Improving soils is a long-term commitment according to Audubon County farmer Doug Carter. He missed the very worst of the derecho, but was in the bull’s eye of severe drought for much of the growing season. Both ultimately impacted his yields, but he believes 4R Plus practices helped limit the yield losses from these extreme weather events.

Carter is thankful the crops started out with decent soil moisture, which promoted root development, helping the crops withstand the drought conditions as the season progressed. “The roots grew deep early, and we had good subsoil moisture, so that gave me respectable yields, and no-till and cover crops helped that early season moisture stay in the soil,” he said.

After a challenging growing season, Carter was glad to wrap up the 2020 harvest.

Overall, corn yields were down around 15% and beans were down about 20% from his five-year average. Soybean yields took an additional hit from herbicide injury on a couple of farms.

His farms missed the very worst of the derecho. “Root structure made a difference; the better the soil, the better the corn handled things,” he said. “On the farm where the corn was flattened, I’ve not had a cover crop. Some of my other fields didn’t go down as bad.”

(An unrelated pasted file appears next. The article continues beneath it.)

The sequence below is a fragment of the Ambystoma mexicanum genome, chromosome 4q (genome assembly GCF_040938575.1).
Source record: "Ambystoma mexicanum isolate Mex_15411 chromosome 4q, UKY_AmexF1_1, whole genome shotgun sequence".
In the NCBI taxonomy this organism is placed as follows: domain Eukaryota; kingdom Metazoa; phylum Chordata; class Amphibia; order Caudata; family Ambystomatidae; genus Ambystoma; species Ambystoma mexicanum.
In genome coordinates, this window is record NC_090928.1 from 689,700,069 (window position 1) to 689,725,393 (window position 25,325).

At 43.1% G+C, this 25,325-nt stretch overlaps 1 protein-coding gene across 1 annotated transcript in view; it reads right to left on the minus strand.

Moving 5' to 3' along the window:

The flattened field was combined first. “There were some spots you couldn’t pick the corn up unless you did it by hand, so we went cross row and think it did a much better job lifting it up,” Carter said. “But I still think the downed corn took a 40 bu. per acre hit from the derecho. I kept telling myself it was going to be fun when I got to some standing corn.”

Like others, Carter is working out his management practices for severely downed corn. “We’re still of a mixed opinion whether we should till that field or just leave it, plant beans in the spring and try to kill the volunteer corn,” he said.

Fall rains and some warmth spurred cover crop growth.

He’s waiting for data on how cover crops impacted his soybean performance, but saw some favorable indicators over the summer “My cover crop manager with the Soil Health Partnership did an inspection this summer, and he was finding more pods in soybeans planted in cover crops. It looked like the beans were taller,” he said.

The weather has impacted the establishment of his cover crops in the past, but this fall he received timely rains and some warmth. “I’m happy with cover crop growth,” he said. “I know what I’m doing is improving my soil, and I’m looking at how 4R Plus practices are impacting the bottom line.”

He’s also using cover crops to hold soil on terraces that need to be rebuilt. “I have some old terraces that have filled up after years of doing their job,” he said. “Holes are developing. I’m going to smooth those out, seed with a cover crop, farm through them next year, and then plan to rebuild them in a year or two. We need the cover crops to hold that soil in place.”

Carter is keeping an open mind about how 4R Plus practices can improve his farm in the future and will expand acreage of cover crops when he’s comfortable with the system. “I went into my efforts to improve my soils and crops with an open mind, and I still have one. I’m always trying to learn more,” he said.

Click here to ask Doug a question about his farming operation.